Revolutionary Hernia Operation Performed For First Time in Fort Worth at JPS

June 6th, 2018

Surgeon Dr. Fernando Garcia is performing state-of-the-art hernia surgeries at JPS.

A robot-assisted hernia operation he completed in May is believed to be the first of its kind performed in Fort Worth. Garcia said it will allow a woman who was left unable to work or perform many routine daily activities to reclaim her life. Incredibly, it only required her to spend two days in the hospital.

Dr. Fernando Garcia

Dr. Fernando Garcia

“It’s called a transversus robotic abdominal release,” Garcia said of the operation. “It works amazingly well for patients who, because of sickness, accident or a previous hernia repair that went bad, have an abdominal catastrophe.”

Garcia said the woman he operated on had a previous hernia operation after issues developed following a caesarian section birth. The hernia mesh used to make the first surgical repair ultimately failed, leaving the woman with nothing but skin protecting her intestines that spilled outside of her abdominal cavity.

In the past, to repair such a large problem would require an incision from the patient’s breast bone to her public bone and a 30 cm by 28 cm piece of surgical mesh to act as an abdominal wall patch, Garcia said. The wound would take a long time to heal after the operation, according to the surgeon, and the repair was, unfortunately, likely to fail sooner or later. The new operation, which is performed with the help of a da Vinci surgical robot, requires only six very small incisions – three on each side of the abdomen. The revolutionary part of the procedure is that the abdominal wall is rebuilt by relocating other muscles to provide the structure. Those muscles will be reinforced with mesh as opposed to the mesh being counted on to provide the primary strength for the repair.

Garcia said, prior to the operation the patient receives botox injections in the muscles on the side of the abdomen to temporarily paralyze and relax them so they can be stretched around to the front of the body. He compared the procedure to making a wooden frame to allow wet concrete to be shaped. By the time the botox wears off in six months, the muscles will have healed and conformed to their new shape like the concrete does after it has dried. Because the layers of muscle are three layers thick on each side of the abdomen, one of the layers can be spared. So, the internal oblique is cut free and pulled toward the area where the “six-pack” muscles are typically located in the belly. There, the tendons are sewn together to create a lasting, durable hernia repair that’s also much less invasive for patients to endure.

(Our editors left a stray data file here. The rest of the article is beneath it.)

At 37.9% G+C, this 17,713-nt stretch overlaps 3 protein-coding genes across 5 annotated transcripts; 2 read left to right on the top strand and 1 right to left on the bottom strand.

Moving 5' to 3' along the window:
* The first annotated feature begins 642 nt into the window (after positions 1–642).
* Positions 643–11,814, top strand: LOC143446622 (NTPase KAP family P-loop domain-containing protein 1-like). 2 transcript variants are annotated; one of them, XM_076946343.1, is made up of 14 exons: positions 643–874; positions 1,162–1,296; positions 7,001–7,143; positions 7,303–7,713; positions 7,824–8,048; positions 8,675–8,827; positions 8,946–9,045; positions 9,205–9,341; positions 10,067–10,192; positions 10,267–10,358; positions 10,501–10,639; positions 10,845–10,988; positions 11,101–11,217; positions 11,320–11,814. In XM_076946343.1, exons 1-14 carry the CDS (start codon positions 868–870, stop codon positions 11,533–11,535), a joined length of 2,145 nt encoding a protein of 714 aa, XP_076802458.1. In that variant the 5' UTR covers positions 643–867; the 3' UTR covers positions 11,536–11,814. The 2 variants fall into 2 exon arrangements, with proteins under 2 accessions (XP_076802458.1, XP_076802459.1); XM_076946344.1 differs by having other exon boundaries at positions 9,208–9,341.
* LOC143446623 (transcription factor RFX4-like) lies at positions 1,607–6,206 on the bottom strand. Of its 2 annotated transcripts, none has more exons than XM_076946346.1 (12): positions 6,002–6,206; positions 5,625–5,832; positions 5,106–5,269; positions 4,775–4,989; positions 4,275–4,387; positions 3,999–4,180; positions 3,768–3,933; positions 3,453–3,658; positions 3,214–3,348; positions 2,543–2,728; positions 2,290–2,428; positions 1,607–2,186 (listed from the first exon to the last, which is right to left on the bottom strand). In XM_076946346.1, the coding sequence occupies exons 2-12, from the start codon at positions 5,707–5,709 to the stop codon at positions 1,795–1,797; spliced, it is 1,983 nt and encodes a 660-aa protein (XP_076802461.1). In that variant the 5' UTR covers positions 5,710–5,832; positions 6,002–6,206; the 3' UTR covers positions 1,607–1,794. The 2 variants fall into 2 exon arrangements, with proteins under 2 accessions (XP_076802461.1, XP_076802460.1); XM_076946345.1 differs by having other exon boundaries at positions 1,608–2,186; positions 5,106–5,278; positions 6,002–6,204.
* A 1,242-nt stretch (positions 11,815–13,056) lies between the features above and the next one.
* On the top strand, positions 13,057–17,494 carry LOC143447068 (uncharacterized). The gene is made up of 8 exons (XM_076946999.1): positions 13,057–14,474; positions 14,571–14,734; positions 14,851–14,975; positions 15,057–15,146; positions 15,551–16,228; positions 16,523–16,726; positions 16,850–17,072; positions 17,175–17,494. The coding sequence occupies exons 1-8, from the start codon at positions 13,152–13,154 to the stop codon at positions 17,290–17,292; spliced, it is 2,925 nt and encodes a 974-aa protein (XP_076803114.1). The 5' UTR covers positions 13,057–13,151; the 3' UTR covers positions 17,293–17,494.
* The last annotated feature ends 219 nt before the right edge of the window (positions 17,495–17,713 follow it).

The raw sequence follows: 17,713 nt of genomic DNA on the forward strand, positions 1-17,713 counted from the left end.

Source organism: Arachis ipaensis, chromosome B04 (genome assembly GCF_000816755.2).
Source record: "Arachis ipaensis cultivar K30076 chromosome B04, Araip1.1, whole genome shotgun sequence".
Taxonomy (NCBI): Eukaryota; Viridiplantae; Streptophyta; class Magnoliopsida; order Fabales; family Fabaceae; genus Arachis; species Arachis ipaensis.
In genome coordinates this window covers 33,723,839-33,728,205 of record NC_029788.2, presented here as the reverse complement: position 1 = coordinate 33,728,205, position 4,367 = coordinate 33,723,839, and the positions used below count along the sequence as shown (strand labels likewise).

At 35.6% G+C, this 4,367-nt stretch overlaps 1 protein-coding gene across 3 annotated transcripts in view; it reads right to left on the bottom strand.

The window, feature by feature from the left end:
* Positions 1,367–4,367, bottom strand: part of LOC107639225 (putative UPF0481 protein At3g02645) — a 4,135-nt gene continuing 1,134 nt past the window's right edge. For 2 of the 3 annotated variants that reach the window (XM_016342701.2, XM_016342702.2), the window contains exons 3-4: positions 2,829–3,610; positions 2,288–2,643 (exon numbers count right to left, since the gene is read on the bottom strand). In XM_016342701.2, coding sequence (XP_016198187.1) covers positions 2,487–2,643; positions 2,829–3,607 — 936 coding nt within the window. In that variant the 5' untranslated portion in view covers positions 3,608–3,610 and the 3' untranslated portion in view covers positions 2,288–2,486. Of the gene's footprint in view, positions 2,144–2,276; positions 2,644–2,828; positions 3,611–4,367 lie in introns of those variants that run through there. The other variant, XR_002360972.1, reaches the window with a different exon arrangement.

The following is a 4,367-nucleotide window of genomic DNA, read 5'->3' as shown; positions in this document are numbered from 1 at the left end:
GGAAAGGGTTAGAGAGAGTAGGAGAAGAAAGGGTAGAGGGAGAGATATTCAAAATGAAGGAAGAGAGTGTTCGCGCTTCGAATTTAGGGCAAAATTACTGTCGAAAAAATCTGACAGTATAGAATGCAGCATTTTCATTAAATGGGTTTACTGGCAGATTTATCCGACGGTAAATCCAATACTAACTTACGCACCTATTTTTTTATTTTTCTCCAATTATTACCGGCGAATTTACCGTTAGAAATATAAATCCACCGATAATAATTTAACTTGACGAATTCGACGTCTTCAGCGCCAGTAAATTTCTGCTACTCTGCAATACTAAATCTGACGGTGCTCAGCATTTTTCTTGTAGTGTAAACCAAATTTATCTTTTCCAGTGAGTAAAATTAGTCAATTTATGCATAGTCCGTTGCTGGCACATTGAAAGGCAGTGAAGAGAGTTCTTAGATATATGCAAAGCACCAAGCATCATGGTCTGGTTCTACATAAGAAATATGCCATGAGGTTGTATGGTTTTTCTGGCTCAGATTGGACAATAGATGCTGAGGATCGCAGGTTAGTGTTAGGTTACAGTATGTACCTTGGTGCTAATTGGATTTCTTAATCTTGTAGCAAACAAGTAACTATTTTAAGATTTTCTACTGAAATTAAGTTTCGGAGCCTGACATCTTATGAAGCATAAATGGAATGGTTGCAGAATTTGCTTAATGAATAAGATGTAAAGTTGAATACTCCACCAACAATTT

The robot-assisted operation has a six-week recovery period, according to Garcia, which is much shorter than it would take for an open operation that required cuts through layers of muscle to heal. Eliminating the large incision also greatly decreases the opportunity for surgical site infections to develop, reducing the potential for serious complications.

“I’ve seen the patient two times for follow ups since the surgery and she’s doing great,” Garcia said. “I’m very encouraged by the results.”

Use of the da Vinci surgical robot is becoming increasingly commonplace, according to Garcia. It’s precision and

Using a 3D vision system and with stability and articulation capabilities beyond those of human hands, the da Vinci is causing the capabilities of surgeons to grow in ways not thought possible even a few years ago, according to Garcia. He said he uses the Da Vinci on 70-80 percent of operations he performs these days.

“It allows us to extend what we can do,” Garcia said. “It’s really wonderful that we are able to help people in ways we couldn’t have done before.


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